- Keep the filo covered with a damp towel while brushing the layers to prevent it from drying out. Don't worry if it tears, though, it will still look and taste fine.
- Mix nuts and sugar and spread over the filo layers. Cover with remaining filo, brushing each layer with butter as before.
- Cut diagonally into lozenge shapes. Bake at 350º for 30 minutes, then increase the temperature to 450º for 15 minutes or less till puffed and golden.
- Remove from oven and quickly pour cold syrup over baklava.
- Cool to room temperature to serve.
Pistachios, hazelnuts or almonds can be used instead of walnuts.
Amount Per Serving: Calories: 559Total Fat: 49gSaturated Fat: 10gTrans Fat: 0gUnsaturated Fat: 37gCholesterol: 20mgSodium: 80mgCarbohydrates: 27gFiber: 4gSugar: 11gProtein: 9g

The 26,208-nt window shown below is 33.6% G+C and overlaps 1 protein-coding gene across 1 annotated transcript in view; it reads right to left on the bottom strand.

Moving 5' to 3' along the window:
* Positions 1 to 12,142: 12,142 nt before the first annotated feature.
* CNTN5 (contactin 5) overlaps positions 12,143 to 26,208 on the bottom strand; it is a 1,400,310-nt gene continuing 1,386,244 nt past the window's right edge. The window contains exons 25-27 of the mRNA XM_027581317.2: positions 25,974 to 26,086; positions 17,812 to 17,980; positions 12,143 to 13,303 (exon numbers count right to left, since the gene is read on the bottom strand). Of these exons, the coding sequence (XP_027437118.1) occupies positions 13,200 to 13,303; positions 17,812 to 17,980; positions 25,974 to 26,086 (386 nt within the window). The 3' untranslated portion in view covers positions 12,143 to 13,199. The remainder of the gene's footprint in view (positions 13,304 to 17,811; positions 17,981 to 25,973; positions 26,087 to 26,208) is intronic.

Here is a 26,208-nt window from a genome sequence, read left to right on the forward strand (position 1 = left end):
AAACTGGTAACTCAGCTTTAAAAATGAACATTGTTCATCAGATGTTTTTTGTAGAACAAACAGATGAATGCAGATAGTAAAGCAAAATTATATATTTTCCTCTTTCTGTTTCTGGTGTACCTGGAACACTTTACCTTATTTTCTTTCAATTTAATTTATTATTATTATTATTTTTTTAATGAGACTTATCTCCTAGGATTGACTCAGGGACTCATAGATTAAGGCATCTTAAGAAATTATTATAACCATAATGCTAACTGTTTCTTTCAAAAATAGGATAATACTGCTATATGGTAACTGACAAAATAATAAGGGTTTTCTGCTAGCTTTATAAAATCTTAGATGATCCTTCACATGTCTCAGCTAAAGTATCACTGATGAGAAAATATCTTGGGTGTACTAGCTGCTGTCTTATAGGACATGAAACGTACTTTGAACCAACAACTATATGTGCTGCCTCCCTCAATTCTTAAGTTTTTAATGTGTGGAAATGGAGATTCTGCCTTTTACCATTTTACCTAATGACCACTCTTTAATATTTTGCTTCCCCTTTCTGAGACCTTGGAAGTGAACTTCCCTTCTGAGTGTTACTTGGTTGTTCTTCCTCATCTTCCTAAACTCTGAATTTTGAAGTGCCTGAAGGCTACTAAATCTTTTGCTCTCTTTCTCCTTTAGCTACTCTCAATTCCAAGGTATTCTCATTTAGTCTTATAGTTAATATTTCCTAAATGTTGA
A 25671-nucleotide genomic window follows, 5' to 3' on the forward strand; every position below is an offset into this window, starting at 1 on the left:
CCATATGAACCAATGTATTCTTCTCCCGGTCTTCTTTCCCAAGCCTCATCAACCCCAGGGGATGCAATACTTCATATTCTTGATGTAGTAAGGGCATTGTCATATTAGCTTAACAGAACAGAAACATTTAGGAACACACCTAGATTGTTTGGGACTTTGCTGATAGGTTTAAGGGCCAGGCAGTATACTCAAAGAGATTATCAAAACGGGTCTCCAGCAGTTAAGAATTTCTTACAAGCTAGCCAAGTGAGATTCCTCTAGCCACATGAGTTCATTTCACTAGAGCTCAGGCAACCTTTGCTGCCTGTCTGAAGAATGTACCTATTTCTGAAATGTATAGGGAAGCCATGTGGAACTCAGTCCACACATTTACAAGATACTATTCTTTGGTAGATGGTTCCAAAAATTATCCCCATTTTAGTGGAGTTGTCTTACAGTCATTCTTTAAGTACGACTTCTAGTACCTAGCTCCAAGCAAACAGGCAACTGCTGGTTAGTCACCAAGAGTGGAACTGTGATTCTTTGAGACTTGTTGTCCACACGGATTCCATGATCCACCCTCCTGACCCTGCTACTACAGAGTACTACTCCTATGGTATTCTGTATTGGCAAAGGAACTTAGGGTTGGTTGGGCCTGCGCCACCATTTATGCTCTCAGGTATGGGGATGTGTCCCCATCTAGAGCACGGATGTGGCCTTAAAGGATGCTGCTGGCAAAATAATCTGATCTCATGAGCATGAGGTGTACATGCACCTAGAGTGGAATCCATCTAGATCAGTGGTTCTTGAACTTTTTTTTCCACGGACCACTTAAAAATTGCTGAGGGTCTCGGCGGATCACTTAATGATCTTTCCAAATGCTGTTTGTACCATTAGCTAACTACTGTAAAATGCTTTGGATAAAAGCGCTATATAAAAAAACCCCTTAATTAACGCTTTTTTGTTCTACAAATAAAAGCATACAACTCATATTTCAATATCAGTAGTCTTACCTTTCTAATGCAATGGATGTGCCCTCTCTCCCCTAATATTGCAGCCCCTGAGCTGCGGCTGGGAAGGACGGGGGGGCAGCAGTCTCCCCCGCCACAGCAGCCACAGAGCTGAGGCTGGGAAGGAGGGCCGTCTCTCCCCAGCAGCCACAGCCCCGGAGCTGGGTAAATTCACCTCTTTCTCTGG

50 Comments on “Classic Greek Baklava”
My neighbors are Greek and this baklava looks like it would pass any taste test with them! Gorgeous!
Looks amazing! I will break down and eat baklava – we have a fascinating Greek store here that makes it usually with honey!! So your gift for cooking and baking comes through the blood line from your mother. 🙂
Your baklava looks beautiful – you can practically taste those buttery layers of filo just by looking at it.
Nothing tastes as good as a dish made with love. This baklava sounds wonderful. I don’t think I’ve ever had it made with orange flower water.
Lizzy what amazing look your baklava Im impressed ! Is something I never have doing !
My dad in law loved. Not only greek arabian love baklava too.
Look stunning dear Lizzy!!
Your baklava looks amazing – actually everything you do is stunning. I guess that’s why I love your blog so much!!!!
Gosh, Mother’s Day is near! I wish my mom could bake too. Have a wonderful week, my dear! xoxo
I’m probably one of the biggest fans of walnuts and have them almost every day with my breakfast or lunch! Your recipe seems really nice and quite easy to follow. Mniam! Mniam!
Baklava is one of those things that seems so intimidating to make that I have never thought about attempting it before. Loving participating in #SundaySupper. So much inspiration from the great recipes that are shared each week.